Contract position in compiler development, also some snippets of F# news

[ Note - Applications for the contract position have now closed - thanks! ]

I meant to put this on my blog a while back, but it's not too late yet.  Basically, we have a six month contract position available at the wonderful place where I work, the Microsoft Research lab in Cambridge, UK to work with myself and others on the F# compiler and tools.  A copy of the full job description is here

On the F# front, I've been doing lots of work in preparation for further releases over the next few months.  For example, I've been looking at the performance of F# code, including a number of micro-benchmarks as well as the performance of the bootstrapped compiler.  I've also been ensuring that F# will work with Visual Studio 2005 Beta 2 (some changes were required with regard to collections), and ironing out some problems related to using F# with NGEN (the precompiler for .NET code).  On the language design front I've been working with my colleagues to design constrained polymorphism for F#, which will appear in version 1.0.4: this is turning out very nicely and I'll write a tutorial blog entry on it in due course.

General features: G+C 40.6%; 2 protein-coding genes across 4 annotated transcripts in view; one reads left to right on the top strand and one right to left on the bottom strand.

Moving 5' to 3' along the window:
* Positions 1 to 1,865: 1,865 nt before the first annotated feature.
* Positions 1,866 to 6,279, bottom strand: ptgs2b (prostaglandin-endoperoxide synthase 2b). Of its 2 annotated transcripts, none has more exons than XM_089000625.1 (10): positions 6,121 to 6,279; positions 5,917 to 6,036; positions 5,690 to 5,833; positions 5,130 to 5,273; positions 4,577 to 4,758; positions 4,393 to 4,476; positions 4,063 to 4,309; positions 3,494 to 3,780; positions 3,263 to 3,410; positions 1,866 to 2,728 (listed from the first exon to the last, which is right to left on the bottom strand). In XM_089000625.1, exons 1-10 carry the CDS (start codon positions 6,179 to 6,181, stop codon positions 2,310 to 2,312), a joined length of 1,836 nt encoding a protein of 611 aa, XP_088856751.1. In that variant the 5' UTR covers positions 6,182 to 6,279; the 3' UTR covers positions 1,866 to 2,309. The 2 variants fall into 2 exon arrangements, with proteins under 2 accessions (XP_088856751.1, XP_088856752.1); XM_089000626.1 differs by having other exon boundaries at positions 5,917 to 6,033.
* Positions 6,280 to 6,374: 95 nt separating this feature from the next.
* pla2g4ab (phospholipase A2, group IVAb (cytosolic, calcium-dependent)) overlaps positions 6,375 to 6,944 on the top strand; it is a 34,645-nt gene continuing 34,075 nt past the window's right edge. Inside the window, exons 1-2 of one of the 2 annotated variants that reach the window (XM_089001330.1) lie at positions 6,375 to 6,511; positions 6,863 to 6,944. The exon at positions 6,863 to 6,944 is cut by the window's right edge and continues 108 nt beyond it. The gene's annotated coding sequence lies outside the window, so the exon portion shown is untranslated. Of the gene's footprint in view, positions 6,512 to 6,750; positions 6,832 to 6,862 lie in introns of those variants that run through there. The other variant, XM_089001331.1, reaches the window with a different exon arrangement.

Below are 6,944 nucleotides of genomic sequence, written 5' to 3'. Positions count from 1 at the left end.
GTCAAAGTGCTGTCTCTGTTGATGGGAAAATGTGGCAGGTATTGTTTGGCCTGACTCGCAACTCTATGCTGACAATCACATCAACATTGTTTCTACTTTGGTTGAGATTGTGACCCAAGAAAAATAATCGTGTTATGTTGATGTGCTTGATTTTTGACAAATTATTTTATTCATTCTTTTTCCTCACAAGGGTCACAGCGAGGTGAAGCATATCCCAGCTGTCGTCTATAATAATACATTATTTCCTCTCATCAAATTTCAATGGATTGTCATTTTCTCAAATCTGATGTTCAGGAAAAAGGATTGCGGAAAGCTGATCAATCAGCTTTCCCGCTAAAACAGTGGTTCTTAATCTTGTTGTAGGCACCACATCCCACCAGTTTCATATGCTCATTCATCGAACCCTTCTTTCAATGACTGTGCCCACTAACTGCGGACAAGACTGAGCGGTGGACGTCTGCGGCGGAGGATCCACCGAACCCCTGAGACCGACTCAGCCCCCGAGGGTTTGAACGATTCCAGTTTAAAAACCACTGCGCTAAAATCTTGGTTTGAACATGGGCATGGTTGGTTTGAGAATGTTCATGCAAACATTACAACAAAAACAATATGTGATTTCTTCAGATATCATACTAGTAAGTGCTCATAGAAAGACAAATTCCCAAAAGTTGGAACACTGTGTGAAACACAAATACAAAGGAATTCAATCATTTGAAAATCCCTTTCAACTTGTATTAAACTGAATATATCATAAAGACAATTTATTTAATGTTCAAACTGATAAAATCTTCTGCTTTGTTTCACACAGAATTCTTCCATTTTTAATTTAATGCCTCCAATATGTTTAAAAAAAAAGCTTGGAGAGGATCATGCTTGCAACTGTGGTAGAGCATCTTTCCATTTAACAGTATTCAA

I've also been having fun supporting the growing group of internal users of F#.  For example, Andrew Phillips and Luca Cardelli's very cool simulator for the stochastic Pi calculus is now running on F#, and we were immediately able to use Windows Forms to put some great front-end graphical displays of the simulated data - this is exactly the kind of application I had in mind for F#.   If you want to learn more about the fantastic emerging area of Systems Biology see Luca's Biocomputing pages. But first go back and read that Year 12 biology textbook again!


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